The impacts of Omicron has been observed, mostly in countries with high vaccination rates. In these countries, the rates of hospitalization and death are relatively lower. The rates of morbidity and mortality that have been controlled so far have been largely due to vaccination, especially among vulnerable groups. Without vaccination, more people would likely be in the hospital, even dead.

Another good news is that experts are keeping up the fight against Omicron. Experts continue to focus on researching the mystery of the character and behavior of this highly contagious Omicron variant. Together with global researchers, our researchers are also keeping their eyes open and sharpening their brains to uncover the mysteries of Omicron's transmissiveness. Scientists are at war with Omicron in the midst of a knowledge gap in the public, so there are many assumptions, speculations, misinformation, and even hoaxes about Omicron, making it difficult for the authorities to make the right decisions.

 

Secret of Omicron's power

Through genomic analysis, it has been discovered that Omicron has the potential to transmit faster than Delta, and this has been proven in the field. Within a short time, Omicron spread from the southern tip of Africa to Europe, Asia and then to Australia and the US. Countries with already high vaccination rates continue to see its spread. Germany, where 75 percent of its citizens have been vaccinated with two doses, continues to experience a spike in cases to reach 100,000 deaths.

The secret of Omicron's potential power can be seen from its spike protein. Omicron has 50 mutations in total and 32 of these are in the spike protein, while Delta has 13-17 mutations in the spike protein. Each spike on the surface of SARS-CoV-2 consists of three proteins that form a stalk-like formation. In it are three important parts that have their own functions: receptor-binding domain (RBD), N-terminal domain (NTD) and furin cleavage site (FCS). The RBD plays an important role in virus transmission, NTD plays an important role in dodging immunity to the virus, and FCS plays a role in determining virulence.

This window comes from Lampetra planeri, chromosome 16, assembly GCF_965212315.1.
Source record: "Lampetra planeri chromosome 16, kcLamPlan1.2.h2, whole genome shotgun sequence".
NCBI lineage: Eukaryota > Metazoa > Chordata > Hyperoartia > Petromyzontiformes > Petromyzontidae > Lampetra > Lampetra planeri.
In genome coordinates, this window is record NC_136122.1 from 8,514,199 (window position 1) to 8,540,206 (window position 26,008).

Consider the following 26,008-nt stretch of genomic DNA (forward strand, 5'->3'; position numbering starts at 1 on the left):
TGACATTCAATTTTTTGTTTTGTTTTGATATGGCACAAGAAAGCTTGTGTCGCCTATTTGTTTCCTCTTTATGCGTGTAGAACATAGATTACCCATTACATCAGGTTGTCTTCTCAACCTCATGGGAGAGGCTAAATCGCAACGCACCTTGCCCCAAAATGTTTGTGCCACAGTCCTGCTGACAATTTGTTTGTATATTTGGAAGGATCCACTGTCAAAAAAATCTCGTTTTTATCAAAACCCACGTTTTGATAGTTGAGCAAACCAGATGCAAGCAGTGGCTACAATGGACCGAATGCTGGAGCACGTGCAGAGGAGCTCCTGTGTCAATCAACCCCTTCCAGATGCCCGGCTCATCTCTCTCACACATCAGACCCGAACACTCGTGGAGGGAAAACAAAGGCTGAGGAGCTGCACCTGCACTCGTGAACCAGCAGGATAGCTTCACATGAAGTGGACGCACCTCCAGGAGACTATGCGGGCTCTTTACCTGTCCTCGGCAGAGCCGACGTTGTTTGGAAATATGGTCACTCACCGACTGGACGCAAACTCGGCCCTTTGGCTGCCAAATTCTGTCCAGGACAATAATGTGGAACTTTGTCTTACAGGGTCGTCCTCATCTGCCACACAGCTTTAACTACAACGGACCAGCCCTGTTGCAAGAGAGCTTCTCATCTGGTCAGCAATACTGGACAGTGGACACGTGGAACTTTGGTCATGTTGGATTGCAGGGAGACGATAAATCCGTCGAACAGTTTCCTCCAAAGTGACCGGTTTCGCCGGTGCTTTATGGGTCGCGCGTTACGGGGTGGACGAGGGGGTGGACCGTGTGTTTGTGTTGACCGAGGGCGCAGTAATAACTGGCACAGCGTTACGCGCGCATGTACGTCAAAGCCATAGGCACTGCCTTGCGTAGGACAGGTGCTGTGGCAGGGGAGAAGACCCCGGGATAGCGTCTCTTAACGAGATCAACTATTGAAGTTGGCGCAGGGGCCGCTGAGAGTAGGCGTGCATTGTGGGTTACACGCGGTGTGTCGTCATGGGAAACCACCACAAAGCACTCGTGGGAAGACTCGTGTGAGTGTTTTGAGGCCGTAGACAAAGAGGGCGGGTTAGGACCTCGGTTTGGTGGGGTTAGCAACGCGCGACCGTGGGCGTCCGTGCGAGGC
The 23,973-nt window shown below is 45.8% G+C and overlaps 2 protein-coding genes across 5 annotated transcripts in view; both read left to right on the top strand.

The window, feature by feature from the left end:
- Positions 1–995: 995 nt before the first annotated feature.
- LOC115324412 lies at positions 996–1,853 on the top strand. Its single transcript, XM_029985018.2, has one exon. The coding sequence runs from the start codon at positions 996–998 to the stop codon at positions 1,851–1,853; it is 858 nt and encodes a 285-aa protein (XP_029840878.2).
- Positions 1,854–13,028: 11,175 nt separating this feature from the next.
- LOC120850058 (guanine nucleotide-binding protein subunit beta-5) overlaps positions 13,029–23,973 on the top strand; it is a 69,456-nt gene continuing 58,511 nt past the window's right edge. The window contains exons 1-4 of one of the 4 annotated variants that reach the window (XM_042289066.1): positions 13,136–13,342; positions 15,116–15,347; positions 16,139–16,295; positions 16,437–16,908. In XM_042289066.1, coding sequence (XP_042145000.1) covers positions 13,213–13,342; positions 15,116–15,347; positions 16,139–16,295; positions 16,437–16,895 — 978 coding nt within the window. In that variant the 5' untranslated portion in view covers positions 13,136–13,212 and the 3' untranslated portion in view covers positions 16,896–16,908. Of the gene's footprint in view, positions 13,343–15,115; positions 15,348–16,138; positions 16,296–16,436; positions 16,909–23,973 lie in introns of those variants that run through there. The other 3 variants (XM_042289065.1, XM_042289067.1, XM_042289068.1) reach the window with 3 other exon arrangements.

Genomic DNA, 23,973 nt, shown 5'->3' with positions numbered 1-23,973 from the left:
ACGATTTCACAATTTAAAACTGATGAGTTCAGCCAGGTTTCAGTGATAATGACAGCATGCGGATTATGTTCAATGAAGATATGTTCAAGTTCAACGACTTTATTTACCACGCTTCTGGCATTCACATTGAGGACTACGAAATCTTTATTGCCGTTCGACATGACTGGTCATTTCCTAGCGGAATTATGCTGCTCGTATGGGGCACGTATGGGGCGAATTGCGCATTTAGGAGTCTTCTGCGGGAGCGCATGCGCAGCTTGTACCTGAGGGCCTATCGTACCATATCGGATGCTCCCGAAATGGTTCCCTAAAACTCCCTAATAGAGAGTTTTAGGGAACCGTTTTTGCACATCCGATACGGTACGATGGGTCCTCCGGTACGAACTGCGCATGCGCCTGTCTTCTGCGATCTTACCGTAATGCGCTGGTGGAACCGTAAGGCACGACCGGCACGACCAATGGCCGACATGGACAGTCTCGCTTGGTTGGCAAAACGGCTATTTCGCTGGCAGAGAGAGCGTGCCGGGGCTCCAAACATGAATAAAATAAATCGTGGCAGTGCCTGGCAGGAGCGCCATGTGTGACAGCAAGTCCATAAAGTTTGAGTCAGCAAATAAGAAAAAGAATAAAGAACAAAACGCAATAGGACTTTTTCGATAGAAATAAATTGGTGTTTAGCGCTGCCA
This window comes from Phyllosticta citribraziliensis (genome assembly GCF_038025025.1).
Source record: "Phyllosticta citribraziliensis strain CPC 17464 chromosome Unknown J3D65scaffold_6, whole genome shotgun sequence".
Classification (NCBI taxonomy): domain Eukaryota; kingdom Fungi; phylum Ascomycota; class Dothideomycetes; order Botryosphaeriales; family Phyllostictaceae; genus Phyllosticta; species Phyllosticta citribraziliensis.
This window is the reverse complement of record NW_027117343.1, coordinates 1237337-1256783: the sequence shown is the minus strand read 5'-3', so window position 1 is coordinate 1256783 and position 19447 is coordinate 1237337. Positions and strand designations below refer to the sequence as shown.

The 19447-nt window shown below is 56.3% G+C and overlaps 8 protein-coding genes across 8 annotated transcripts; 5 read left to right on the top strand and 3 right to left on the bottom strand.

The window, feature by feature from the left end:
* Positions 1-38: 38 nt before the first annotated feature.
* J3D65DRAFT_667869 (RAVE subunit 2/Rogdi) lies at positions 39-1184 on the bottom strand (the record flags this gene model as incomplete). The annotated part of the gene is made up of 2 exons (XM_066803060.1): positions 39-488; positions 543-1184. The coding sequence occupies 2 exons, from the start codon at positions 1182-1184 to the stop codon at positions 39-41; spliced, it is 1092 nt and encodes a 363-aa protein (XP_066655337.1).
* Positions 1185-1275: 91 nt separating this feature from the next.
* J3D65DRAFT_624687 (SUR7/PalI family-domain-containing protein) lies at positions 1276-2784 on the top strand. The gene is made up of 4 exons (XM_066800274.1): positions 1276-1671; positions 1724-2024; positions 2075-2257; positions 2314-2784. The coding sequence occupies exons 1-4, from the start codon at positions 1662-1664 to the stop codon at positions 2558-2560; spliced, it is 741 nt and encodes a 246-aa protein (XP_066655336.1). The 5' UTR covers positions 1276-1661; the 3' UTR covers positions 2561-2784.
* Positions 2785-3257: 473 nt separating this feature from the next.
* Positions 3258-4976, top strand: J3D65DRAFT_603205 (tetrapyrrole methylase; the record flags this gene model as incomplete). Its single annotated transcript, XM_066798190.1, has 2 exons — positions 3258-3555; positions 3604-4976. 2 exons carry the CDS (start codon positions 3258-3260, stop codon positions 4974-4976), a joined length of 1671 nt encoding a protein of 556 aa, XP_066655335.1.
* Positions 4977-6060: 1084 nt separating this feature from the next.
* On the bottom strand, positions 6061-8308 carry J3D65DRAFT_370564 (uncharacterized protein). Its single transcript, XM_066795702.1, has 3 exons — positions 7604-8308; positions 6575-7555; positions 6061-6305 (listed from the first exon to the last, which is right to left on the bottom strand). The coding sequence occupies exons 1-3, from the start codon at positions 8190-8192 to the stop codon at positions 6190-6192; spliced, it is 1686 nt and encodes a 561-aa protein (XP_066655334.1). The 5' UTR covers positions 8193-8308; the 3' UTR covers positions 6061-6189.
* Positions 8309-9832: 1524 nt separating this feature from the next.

Omicron has mutations in all three components, with the highest number of mutations in the RBD. This may be why the transmission rate of Omicron is much higher than other variants. Meanwhile, mutations in the NTD are likely allowing Omicron to escape the defenses of the immunity developed through vaccination as well as natural immunity from previous infections.

Interestingly, FCS mutations were reportedly found to be similar to those in the Alpha variant. Both present as less severe disease than Delta. Further research is needed to confirm this.

From this explanation, it is clear that Omicron is much more virulent than Delta, and thus WHO included it on its list of variants of concern (VoCs).

Experts are still exploring the behavior and characteristics of Omicron and the risks it poses to the health system. Do not get too excited about early indications that an Omicron infection isn't very severe, so inpatient capacity and the health system will be able to handle it. The overall risk is actually very high.